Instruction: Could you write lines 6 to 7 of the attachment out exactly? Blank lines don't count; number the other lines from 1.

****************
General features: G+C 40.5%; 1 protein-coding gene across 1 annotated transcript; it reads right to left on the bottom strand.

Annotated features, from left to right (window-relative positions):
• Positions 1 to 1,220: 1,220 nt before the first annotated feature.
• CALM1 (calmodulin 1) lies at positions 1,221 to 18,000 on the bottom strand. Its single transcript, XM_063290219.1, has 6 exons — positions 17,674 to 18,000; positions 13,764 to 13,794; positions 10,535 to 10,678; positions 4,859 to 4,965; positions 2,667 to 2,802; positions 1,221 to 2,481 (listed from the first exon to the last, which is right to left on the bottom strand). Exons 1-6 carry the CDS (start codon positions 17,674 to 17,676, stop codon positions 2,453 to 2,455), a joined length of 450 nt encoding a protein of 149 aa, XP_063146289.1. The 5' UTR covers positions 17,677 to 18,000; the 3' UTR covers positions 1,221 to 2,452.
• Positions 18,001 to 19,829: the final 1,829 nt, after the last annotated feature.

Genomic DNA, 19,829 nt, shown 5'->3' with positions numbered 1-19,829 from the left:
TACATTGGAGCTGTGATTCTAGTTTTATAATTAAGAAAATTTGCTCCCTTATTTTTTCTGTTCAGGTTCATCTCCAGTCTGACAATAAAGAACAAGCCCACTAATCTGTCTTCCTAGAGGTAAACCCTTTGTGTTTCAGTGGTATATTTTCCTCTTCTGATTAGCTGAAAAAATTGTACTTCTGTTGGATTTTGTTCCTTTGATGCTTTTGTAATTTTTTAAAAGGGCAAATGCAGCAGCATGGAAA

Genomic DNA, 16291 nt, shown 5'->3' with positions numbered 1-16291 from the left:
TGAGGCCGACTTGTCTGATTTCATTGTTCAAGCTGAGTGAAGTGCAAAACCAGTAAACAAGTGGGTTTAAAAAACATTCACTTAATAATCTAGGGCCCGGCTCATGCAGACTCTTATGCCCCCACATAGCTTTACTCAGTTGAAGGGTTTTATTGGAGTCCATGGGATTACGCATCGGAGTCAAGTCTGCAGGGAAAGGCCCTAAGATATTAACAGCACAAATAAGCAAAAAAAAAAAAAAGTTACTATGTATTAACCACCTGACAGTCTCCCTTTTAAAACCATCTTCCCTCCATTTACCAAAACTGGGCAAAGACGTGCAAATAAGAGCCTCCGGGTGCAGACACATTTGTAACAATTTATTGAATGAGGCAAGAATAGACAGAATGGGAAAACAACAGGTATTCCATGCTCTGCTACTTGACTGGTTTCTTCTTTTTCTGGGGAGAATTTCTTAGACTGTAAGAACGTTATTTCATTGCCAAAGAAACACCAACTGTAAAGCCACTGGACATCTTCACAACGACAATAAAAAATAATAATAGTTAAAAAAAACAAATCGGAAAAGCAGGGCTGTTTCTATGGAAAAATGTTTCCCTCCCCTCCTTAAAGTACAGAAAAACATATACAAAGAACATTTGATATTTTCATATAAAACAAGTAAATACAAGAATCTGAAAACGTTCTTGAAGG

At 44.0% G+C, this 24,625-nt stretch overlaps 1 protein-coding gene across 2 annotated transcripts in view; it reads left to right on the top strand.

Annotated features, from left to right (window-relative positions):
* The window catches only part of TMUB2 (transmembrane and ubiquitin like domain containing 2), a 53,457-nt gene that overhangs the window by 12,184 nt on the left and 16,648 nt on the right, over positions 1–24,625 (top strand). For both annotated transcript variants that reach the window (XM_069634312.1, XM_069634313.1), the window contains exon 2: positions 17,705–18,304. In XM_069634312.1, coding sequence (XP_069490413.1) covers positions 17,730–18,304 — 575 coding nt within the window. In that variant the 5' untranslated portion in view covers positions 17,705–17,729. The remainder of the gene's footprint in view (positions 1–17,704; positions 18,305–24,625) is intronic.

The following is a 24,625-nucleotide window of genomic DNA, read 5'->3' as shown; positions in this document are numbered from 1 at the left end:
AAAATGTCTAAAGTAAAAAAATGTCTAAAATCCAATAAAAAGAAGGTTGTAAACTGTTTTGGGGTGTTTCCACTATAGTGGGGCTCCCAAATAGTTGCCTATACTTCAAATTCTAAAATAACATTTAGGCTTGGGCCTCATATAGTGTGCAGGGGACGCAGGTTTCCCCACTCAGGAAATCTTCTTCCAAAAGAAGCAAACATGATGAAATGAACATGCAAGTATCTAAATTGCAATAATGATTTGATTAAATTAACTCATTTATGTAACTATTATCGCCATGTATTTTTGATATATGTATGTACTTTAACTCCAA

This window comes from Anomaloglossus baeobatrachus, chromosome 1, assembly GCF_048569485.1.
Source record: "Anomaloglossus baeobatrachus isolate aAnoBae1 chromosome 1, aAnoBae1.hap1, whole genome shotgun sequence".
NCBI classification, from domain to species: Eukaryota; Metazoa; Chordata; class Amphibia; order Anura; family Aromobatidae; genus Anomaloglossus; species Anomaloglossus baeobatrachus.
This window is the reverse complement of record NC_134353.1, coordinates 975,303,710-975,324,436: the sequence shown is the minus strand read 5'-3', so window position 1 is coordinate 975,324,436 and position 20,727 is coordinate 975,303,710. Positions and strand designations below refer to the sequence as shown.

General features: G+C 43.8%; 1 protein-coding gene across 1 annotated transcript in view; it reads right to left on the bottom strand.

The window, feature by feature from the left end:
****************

Genomic DNA, 19,829 nt, shown 5'->3' with positions numbered 1-19,829 from the left:
TACATTGGAGCTGTGATTCTAGTTTTATAATTAAGAAAATTTGCTCCCTTATTTTTTCTGTTCAGGTTCATCTCCAGTCTGACAATAAAGAACAAGCCCACTAATCTGTCTTCCTAGAGGTAAACCCTTTGTGTTTCAGTGGTATATTTTCCTCTTCTGATTAGCTGAAAAAATTGTACTTCTGTTGGATTTTGTTCCTTTGATGCTTTTGTAATTTTTTAAAAGGGCAAATGCAGCAGCATGGAAA